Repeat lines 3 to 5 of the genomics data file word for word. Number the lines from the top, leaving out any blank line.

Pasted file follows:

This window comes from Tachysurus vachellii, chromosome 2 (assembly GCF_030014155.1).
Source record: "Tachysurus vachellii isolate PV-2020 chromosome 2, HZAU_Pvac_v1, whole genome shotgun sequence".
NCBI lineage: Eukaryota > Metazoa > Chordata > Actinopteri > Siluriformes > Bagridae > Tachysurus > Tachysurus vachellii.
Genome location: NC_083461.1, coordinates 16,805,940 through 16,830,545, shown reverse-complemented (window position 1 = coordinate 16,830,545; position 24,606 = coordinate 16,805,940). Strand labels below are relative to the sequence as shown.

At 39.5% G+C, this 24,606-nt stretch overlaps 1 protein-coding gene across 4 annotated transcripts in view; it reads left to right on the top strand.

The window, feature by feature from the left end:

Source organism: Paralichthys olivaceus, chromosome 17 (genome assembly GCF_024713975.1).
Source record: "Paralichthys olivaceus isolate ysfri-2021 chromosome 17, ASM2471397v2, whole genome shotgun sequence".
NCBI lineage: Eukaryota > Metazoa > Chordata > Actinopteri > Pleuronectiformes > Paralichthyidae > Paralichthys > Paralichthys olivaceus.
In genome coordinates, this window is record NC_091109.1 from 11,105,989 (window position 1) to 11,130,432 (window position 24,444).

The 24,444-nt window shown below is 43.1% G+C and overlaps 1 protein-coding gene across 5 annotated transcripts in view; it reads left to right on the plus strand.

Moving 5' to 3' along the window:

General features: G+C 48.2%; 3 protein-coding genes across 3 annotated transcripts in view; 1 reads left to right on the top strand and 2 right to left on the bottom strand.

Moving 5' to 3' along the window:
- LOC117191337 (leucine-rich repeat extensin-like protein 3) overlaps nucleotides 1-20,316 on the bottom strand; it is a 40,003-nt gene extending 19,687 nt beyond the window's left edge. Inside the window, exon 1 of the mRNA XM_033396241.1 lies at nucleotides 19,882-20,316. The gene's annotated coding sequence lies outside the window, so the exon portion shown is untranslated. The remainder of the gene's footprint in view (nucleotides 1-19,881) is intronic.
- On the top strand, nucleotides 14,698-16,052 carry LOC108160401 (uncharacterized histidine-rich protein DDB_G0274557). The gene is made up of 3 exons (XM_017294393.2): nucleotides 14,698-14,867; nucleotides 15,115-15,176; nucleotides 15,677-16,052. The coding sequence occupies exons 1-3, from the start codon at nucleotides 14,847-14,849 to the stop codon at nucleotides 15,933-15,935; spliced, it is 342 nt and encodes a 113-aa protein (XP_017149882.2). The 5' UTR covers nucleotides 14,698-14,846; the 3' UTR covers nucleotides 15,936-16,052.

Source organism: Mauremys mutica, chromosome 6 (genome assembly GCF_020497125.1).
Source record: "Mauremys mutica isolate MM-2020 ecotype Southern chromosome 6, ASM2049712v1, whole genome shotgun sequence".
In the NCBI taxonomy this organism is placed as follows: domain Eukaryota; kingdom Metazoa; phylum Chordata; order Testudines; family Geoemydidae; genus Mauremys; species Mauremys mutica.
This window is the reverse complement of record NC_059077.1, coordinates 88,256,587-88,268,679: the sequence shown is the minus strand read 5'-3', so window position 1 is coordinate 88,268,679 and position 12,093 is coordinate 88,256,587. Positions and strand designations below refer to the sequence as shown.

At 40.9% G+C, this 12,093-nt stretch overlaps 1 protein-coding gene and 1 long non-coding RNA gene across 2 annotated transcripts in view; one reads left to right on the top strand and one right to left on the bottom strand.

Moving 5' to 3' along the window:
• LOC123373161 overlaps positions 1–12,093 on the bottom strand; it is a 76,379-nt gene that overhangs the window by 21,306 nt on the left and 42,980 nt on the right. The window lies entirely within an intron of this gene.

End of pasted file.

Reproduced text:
NCBI lineage: Eukaryota > Metazoa > Chordata > Actinopteri > Siluriformes > Bagridae > Tachysurus > Tachysurus vachellii.
Genome location: NC_083461.1, coordinates 16,805,940 through 16,830,545, shown reverse-complemented (window position 1 = coordinate 16,830,545; position 24,606 = coordinate 16,805,940). Strand labels below are relative to the sequence as shown.

At 39.5% G+C, this 24,606-nt stretch overlaps 1 protein-coding gene across 4 annotated transcripts in view; it reads left to right on the top strand.